While most computer companies faced hard times last year (especially in the fourth quarter of calendar 2008), Apple saw growing sales throughout the period. That said, things took a downturn in January 2009.
According to data from NPD Group, unit sales of Apple computers fell 6 percent as compared to sales from January 2008, while revenue of Mac sales fell 11 percent.
Interestingly enough, unit sales of Windows-based PCs rose 13 percent as compared to the same month last year, though revenue stayed at the same level -- signifying that consumers were purchasing more PCs but at lower price points.
According to InformationWeek, NPD analyst Stephen Baker believes that Apple sales fell because of the relatively high price of Macs (which are definitely unattractive during tough economic times) and that there haven’t been a new product for Apple desktop users, who haven’t seen an iMac refresh since in April.
Could price sensitive Mac users be switching to PCs due to price? Baker doesn’t believe so, saying, "I don't think there's a lot of Apple people switching. We think people just aren't buying."
Those who are die-hard Mac users tend to be pretty loyal to Apple and will wait for the next big thing from the company rather than switch platforms. The fact is, though, that the so-called “Apple tax” is undoubtedly a heavier weight during a recession.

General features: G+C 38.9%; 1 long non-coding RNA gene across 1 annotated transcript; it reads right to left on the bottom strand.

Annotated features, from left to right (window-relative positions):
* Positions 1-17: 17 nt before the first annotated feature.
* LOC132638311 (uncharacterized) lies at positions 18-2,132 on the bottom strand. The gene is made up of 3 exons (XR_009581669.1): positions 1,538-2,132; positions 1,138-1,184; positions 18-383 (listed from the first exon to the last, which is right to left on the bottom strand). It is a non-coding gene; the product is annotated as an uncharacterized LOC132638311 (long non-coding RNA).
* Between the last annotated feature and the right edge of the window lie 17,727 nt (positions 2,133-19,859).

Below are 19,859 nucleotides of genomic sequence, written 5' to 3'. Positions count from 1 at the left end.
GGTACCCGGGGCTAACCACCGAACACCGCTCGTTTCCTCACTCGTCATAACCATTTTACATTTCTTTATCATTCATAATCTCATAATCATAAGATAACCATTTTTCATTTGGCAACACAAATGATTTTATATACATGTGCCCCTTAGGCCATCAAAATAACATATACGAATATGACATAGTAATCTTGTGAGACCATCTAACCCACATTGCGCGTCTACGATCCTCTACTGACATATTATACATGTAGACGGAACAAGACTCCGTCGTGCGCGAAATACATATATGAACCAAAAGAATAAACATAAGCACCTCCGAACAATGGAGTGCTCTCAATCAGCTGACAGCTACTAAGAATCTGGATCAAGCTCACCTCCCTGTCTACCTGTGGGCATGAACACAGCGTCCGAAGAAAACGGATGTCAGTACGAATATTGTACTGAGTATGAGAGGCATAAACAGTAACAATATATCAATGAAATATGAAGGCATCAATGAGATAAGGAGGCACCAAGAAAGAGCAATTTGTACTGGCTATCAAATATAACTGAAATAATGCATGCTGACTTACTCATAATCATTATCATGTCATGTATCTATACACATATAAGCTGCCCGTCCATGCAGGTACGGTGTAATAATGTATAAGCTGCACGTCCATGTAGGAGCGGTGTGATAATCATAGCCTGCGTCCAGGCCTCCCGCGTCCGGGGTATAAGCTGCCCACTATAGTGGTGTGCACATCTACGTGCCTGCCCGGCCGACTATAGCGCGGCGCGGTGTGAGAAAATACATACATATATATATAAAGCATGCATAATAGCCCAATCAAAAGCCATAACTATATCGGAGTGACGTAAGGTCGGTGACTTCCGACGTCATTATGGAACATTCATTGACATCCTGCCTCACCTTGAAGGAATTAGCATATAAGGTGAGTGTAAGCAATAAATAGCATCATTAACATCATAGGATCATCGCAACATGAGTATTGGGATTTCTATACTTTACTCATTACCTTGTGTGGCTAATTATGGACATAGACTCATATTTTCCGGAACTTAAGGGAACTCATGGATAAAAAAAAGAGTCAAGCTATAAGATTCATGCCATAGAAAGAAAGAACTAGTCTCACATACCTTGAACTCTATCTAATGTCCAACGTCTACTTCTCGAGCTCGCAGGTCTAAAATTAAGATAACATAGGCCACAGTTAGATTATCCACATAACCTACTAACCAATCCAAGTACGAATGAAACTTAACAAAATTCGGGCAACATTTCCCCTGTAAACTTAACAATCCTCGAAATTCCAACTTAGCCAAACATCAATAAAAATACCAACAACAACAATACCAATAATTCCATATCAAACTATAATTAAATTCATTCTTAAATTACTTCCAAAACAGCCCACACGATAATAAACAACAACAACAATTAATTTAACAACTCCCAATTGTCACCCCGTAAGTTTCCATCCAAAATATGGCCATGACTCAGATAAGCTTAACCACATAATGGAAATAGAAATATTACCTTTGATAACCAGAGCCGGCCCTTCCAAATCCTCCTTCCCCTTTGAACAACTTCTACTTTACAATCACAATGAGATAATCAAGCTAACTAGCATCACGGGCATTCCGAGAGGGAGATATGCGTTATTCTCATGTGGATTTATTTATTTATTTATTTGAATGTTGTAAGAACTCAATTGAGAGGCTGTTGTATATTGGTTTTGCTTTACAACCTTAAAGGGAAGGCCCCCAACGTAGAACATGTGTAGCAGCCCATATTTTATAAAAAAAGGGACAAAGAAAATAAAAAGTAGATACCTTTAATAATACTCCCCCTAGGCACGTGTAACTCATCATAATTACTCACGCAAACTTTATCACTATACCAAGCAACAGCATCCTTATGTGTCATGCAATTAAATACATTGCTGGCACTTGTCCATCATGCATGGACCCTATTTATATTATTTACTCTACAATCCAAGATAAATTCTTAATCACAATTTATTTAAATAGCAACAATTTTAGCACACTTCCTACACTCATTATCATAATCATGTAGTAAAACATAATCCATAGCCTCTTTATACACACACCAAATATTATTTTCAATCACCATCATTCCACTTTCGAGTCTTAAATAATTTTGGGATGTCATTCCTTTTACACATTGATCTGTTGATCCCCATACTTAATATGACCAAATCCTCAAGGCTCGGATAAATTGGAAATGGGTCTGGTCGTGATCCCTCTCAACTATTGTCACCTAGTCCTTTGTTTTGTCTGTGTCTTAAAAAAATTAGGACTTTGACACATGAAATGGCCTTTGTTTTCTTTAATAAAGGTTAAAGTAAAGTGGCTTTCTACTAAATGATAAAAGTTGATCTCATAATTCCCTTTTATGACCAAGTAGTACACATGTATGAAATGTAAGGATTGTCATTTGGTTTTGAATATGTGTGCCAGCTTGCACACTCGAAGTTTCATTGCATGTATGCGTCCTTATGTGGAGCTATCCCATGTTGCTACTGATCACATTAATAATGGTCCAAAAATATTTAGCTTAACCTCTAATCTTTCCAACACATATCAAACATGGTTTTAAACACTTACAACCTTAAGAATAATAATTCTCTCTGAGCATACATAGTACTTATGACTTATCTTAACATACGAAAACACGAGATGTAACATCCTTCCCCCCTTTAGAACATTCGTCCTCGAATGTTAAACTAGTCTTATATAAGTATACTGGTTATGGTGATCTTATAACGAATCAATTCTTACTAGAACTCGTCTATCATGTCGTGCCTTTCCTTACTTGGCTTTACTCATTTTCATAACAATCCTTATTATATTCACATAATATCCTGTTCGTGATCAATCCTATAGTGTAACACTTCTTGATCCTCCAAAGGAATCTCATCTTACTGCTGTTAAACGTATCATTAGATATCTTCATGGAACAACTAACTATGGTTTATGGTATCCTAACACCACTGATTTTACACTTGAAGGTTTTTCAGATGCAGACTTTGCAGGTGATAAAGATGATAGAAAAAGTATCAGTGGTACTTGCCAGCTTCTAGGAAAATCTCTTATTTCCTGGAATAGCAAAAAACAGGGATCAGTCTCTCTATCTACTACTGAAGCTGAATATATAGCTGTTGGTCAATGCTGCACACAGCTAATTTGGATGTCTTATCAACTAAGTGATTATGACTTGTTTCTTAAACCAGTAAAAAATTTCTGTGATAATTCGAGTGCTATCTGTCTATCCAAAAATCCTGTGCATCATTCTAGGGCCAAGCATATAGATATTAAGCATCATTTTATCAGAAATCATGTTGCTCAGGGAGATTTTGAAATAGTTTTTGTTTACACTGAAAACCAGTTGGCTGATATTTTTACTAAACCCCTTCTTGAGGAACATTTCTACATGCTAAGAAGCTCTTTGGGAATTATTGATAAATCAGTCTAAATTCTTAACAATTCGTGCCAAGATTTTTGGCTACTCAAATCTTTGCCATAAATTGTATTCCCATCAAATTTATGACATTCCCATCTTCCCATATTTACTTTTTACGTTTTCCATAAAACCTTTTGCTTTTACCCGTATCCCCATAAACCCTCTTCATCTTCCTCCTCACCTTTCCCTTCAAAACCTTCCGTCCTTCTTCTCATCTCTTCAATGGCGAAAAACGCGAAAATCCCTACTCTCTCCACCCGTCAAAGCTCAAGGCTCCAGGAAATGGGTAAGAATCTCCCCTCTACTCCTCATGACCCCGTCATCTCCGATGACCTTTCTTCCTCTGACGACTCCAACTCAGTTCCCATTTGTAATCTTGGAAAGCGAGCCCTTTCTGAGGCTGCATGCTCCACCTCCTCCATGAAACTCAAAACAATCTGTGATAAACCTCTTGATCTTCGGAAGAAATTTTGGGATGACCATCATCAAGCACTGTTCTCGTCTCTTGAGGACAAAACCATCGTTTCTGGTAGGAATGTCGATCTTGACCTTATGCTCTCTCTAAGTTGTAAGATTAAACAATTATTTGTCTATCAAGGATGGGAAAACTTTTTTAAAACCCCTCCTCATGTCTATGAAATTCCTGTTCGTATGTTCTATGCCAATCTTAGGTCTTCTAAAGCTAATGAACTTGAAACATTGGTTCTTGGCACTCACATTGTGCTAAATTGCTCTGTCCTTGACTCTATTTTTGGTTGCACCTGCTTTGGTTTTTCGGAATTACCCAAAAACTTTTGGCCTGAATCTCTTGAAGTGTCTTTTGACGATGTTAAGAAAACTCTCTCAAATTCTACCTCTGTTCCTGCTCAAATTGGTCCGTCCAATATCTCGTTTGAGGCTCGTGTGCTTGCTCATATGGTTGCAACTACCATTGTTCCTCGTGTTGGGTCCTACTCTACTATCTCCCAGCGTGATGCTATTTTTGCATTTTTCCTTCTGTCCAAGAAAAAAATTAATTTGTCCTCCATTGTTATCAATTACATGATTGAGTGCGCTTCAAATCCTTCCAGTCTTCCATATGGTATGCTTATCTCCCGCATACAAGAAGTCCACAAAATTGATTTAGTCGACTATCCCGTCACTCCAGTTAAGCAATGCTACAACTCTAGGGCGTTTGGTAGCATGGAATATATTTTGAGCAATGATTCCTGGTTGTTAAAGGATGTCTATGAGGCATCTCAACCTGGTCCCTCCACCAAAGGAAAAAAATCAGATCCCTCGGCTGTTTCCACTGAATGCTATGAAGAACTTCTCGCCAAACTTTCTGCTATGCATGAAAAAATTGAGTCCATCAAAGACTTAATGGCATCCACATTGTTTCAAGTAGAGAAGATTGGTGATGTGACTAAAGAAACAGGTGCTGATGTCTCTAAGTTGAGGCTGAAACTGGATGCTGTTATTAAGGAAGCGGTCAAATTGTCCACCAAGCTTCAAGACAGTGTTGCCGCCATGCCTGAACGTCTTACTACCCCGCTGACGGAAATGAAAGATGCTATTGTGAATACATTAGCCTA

A new iMac, and especially a new Mac Mini, could reinvigorate sales. Of course, the next version of both products are still in the rumor stage, so we won’t know for sure until the next Apple media event.
So if Mac faithful aren’t switching, what has Windows PC sales up 13 percent over last year? It could be the cheaper prices brought on by sales and other pressures to move excess inventory left over from 2008. The growing popularity of netbooks -- an area of continued growth -- is likely another big helper in the segment.